On the occasion of World Health Day (7 April), Aide et Action looks back at the essential contribution of the education sector to promoting better health and well-being for all and Calls for a rapprochement of education and health actions in the framework of development projects, especially those carried out in crisis situations.
To offer the children breakfast on arrival at school The morning meal is a common practice in educational projects conducted by Aide et Action in many developing countries. Not only does it guarantee the youngest children a meal a day, but it also helps them to learn about good nutrition, avoid the risk of malnutrition, and enable them to concentrate better to follow the lessons at school. The practice is now being emulated by the France has announced that it will introduce this measure in many schools for the most vulnerable families. No chance there! How can you learn, work and study on an empty stomach when you are malnourished or ill? You can't! And indeed, it has been proven that aEnsuring basic health needs was an imperative before any efficient and effective educational action could be considered.
Be healthy to learn well and learn to be healthy!
But the cause and effect relationship between education and health does not end there. Going to school means learning the knowledge needed for good nutrition, how to prevent disease and how to recognise certain pathologies. It has been shown that a child whose mother can read is twice as likely to live past the age of 5, is 1.5 times more likely to be vaccinated, and is twice as likely to attend school.
With the years of study, we know better how to eat, what behaviour to adopt in order not to fall ill, when to take care of ourselves, which medicines to take and above all how to take them since we know how to read and understand the dosage. Educated parents are thus better able to take care of their families and to pass on the right gestures to their children. Women with more than primary education are five times more likely to have knowledge about HIV and AIDSIn this sense, education acts as a health intervention and is a real development factor as it provides tomorrow's citizens with the knowledge and attitudes to lead a healthy life. This is particularly important in crisis situations, as the recent COVID-19 pandemic has shown.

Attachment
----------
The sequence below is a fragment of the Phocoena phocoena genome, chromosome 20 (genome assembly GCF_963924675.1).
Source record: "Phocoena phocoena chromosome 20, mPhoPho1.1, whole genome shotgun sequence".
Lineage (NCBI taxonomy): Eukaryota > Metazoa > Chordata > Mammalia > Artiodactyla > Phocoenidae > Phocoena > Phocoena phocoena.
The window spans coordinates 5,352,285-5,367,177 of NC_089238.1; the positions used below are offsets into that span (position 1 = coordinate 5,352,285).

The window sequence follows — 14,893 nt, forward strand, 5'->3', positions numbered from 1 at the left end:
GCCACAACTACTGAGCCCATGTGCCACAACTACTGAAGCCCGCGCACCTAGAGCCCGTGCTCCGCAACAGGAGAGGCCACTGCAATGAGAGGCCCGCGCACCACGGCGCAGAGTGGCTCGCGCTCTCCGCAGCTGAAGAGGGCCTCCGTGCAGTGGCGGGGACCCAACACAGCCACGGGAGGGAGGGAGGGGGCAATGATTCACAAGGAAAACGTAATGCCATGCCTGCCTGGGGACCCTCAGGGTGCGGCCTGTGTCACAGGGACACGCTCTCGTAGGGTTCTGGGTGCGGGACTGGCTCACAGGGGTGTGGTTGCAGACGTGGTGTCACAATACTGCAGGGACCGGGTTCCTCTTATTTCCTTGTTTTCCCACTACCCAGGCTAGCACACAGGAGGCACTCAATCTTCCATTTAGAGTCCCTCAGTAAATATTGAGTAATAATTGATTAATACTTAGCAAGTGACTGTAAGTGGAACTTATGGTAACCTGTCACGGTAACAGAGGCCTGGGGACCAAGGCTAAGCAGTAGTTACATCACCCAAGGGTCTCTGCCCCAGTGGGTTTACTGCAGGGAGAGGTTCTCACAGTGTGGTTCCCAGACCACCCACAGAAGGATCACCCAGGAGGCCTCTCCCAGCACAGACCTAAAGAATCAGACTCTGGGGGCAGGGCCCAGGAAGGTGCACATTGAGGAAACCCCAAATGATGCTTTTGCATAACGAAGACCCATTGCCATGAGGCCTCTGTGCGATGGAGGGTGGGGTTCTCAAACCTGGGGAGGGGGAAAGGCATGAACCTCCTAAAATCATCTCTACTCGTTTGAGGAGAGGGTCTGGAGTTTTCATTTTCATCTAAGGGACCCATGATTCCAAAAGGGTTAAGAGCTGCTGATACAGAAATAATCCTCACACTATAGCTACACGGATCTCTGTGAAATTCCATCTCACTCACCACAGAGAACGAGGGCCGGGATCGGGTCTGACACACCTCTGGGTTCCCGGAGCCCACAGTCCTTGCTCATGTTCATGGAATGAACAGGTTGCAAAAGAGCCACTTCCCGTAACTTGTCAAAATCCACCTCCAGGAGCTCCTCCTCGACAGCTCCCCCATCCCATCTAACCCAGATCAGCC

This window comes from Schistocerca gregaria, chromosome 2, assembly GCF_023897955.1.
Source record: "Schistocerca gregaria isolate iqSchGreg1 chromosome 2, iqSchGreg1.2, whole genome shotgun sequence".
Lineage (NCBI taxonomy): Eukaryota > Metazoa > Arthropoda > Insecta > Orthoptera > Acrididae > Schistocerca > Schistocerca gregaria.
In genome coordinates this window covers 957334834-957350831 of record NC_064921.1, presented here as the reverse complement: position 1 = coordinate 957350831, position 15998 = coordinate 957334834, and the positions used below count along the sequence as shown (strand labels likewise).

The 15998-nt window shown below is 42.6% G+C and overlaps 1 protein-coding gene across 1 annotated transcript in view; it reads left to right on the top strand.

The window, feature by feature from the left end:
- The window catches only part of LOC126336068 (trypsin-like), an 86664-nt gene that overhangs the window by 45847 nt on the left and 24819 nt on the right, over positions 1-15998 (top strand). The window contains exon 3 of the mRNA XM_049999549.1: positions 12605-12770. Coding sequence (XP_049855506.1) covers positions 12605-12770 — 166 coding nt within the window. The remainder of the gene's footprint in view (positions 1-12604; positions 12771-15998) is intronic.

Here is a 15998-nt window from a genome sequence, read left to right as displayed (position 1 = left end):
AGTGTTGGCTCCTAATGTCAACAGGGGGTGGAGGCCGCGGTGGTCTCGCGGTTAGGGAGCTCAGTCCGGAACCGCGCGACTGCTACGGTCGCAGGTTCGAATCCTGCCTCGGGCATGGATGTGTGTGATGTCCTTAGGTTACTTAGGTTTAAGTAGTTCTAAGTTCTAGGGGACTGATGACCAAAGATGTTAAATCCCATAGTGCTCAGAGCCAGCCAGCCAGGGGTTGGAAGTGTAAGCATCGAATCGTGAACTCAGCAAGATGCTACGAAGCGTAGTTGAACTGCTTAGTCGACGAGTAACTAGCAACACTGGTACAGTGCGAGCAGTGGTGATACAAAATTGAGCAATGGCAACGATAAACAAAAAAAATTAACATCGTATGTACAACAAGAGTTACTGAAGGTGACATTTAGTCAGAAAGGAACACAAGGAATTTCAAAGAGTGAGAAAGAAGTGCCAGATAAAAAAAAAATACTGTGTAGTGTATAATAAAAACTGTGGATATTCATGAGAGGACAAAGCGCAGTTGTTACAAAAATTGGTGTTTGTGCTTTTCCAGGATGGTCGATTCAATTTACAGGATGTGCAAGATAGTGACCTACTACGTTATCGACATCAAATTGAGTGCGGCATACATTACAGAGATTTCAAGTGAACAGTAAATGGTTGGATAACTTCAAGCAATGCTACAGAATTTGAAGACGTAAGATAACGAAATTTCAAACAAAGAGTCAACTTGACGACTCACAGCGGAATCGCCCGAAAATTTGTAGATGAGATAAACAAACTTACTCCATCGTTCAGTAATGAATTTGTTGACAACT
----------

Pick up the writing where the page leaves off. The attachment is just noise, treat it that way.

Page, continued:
Education and health: coordinated action needed in times of crisis
The educational disruption caused by the sudden closure of schools as a result of the COVID-19 pandemic has had a brutal impact on children and young people. Not only did they lose overnight access to knowledge and learning, they also lost the only hot meal they had per day, access to medical check-ups, nutritional monitoring, vaccination programmes, etc. From the very beginning of the crisis, NGOs specialising in education therefore immediately understood the importance of restoring access to health and nutrition services for all before considering any educational activity.
Within the framework of its response to COVID-19, Aide et Action has adopted an integrated and multisectoral approach, acting simultaneously on all the needs of the populations in order to ensure pedagogical continuity. In particular, it has developed, for example in VietnamIn addition to the water, sanitation and hygiene activities, it was considered essential and necessary, for obvious health reasons, to ensure that the population had access to awareness-raising on the danger of the virus and the importance of barrier measures, fixed and mobile hand-washing facilities, soap- and alcohol-based cleaning products and a reliable water supply. It has also provided more widely, in Cambodia for examplecomprehensive support for food aid, nutritional monitoring, support for the resumption of primary health care and vaccination.
Our coordinated action in South Asia on COVID-19
In India, Nepal and Sri Lanka, Aide et Action worked to restore access to essential services as quickly as possible by raising awareness of barrier gestures and social distancing measures, by distributing health, nutrition and menstrual hygiene kits... The project also included an important psycho-social protection component, particularly for the most vulnerable. The psychological support provided mainly by telephone to more than 6,518 people helped people in traumatic situations and prevented many suicide attempts. The results of the project in India prove the importance and effectiveness of this inter-sectoral approach: 380,000 people have been sensitized to barrier gestures, 6,615 people have received psychosocial support, more than 197,943 people in internal migration situations have received food and 96,647 people have received hygiene kits. In many vocational training centres and schools supported by Aide et Action, access to health care and nutrition has prevented school dropouts and ensured the resumption of educational activities for the most vulnerable populations, especially girls. Such results prove how much the links between education and health must now be strengthened. The recent COVID-19 crisis demonstrates the benefits of a complementary education-health approach and the need for coordinated action by all sectors to ensure that people have access to the most basic rights.